I have moved over to WhittereronAutism.com. Please follow the link to find me there. Hope to see you after the jump! :)

Monday, November 20, 2006

7 Tips - Coping mechanisms for parents of children who have just been diagnosed with autism

1. Make sure that you are alone. Scream as loudly as your lungs permit, for as long as you are able. Cry until you are incoherent. Ensure that you have an adequate supply of tissues. [translation = several catering sized boxes of Kleenex]

2. Take a damp cloth and wipe your face until your breathing returns to approximately normal. [translation = your regular breathing rate]

3. Visit or phone a true pal [translation = friend] and/ or relative [translation = family member] and talk. Advise them that you are likely to blub [translation = weep] and that they do not need to respond merely listen.

4. Start reading the paperwork that the professional who diagnosed your child gave you. N.B. If the pile of paper is too heavy to carry skip to the ‘recommendations’ page. N.B,B. make sure that you have a medical dictionary with a large font size at your elbow for reference.

5. If you find that your brain has shriveled to the size of a pea and that you are incapable of taking in technical information, push the paper work to one side and go and do your favourite thing instead. If you discover that your favourite thing is not working, do not worry, normal service will be resumed in the future.

6. I tell you truly that things will improve and that you CAN do this.

7. Seek out aforementioned child/[ren], the same child/[ren] who now owns a new label. Hug and kiss that same child/[ren] with or without labels.


chrisd said...


You forgot #8-have internet supply you with many internet hugs.

love to you and your family--Chrisd

chrisd said...

um, that was supposed to read internet friends...


There's another one for good measure!

Jerry Grasso said...

Truly a great post - with great photos to go with it.

For me, we got the diagnosis, and I literally had to go to the airport and catch a flight from Atlanta to New York City. I cried on a plane, listening to iTunes. I cried in the cab to the hotel. I cried in the hotel (by the way, this doesn't matter if you are male or female). I walked to dinner with a friend of mine who also happened to be in NYC and he let me lean on his shoulder all night. I cried at the restaurant. I cried in bed.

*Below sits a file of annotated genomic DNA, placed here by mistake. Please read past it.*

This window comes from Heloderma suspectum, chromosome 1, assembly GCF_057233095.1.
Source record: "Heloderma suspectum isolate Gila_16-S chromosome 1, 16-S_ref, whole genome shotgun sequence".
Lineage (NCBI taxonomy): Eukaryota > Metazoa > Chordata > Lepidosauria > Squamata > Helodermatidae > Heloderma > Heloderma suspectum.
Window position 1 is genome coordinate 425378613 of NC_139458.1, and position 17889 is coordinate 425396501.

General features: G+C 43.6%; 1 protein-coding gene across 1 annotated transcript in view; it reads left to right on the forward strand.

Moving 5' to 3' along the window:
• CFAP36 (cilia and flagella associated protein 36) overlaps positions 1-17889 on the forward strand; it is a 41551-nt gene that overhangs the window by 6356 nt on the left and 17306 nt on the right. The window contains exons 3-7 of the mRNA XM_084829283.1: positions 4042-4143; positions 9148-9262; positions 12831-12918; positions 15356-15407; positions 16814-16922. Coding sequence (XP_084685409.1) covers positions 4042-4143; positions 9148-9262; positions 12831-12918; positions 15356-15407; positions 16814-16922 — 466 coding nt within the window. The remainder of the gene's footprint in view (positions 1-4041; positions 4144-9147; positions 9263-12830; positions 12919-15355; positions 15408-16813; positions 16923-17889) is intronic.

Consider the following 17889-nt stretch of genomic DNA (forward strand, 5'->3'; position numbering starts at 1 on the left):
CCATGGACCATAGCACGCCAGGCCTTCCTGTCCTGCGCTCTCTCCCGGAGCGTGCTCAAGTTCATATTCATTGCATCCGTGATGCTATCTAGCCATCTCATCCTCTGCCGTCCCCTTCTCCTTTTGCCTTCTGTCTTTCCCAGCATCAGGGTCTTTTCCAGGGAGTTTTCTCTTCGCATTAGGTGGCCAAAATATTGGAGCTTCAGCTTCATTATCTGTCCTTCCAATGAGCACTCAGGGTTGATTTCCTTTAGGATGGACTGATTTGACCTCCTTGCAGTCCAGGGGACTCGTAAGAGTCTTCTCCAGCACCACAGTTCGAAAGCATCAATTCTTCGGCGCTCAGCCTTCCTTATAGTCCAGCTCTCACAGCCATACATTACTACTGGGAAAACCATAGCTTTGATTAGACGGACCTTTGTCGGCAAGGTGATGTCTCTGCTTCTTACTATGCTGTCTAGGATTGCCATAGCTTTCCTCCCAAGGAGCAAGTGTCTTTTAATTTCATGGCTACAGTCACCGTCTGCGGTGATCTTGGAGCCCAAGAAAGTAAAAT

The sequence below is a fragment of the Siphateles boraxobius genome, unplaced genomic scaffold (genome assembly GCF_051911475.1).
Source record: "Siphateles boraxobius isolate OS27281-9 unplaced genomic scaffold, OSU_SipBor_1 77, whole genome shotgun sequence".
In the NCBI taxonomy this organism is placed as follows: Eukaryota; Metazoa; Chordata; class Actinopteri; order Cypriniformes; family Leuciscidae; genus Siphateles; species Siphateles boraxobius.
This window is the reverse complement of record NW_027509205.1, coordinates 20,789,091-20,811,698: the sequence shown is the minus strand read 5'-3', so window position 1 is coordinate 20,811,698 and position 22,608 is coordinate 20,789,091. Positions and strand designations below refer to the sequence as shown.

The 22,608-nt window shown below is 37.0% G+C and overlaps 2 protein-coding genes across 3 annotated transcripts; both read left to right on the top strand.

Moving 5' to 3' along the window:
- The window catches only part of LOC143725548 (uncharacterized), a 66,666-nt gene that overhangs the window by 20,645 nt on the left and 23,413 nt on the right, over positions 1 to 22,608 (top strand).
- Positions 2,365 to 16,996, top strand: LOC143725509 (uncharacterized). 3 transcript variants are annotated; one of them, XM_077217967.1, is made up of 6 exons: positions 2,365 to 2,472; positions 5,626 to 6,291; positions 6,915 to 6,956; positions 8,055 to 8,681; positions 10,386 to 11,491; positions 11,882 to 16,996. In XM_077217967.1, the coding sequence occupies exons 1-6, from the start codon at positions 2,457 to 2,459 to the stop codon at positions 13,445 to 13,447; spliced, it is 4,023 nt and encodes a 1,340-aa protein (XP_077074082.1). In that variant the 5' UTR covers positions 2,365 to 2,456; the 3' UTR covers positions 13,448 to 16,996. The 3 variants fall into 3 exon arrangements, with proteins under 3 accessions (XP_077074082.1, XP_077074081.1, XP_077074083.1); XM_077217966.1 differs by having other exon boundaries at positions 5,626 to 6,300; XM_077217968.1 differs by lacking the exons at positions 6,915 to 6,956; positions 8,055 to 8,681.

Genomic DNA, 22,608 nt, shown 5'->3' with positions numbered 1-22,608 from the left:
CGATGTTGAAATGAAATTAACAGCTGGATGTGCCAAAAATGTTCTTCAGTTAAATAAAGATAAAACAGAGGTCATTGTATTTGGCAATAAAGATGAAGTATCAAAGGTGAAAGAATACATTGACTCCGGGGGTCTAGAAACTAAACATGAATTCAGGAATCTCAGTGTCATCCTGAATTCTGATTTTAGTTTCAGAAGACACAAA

I then met with the New York Times and an executive for breakfast the next morning with my professional game face.

When it was all over from a day of meeting with the media.

I cried on the flight back from NYC to Atlanta.

On the drive home.

I slept that night in bed with Demetrius, and I think he still has marks from my squeezing him so hard (and he loved every minute of it with his sensory integration issues).

Great posting! Loved it!

mommyguilt said...

INCREDIBLE! I think everyone should read this. It is the truth. And yes, definitely, seek out the enormous amount of support here on the net. Newly diagnosed's don't always know that they're not alone, not at all alone!

Anonymous said...

Very fun post, blog, and self-description...came tracking you from The Mouse Blog and was intrigued to visit your site after reading "Child Expander" as your occupation...

You should consider launching the AACE-American Association of :-)

AshleyLeo said...

OMG this is the perfect list. I think I did exactly those things, followed by a giant nap.

Lora said...

Bravo! What a perfect list, wish I had it when Griffin was first diagnosed. Keep up the great work!

Dianne and Eric said...

Hi thanks for reading my blog its been a long day ,... ok long 2 months, Id be happy to chat i couldnt find an email for you but you can reach me at dianne69@yahoo.com I also have yahoo messanger and can be reached there on the same ID dianne69
thanks and hugs!

Denise said...

I would only add that after completing your list, you get on the phone to every mother of another child with autism you can find and start talking.

AK said...

I can voucher to say that this also applies for when you get diagnoised with it as well... it's like you do the parent thing and the kid thing all at once.

great list of advice :)

Anonymous said...

Great post!

kristina said...

List also applies for when you have one of those days beyond terrible------email, email, email, and music. And (for me) a nice hot cup of coffee and a deep breath.

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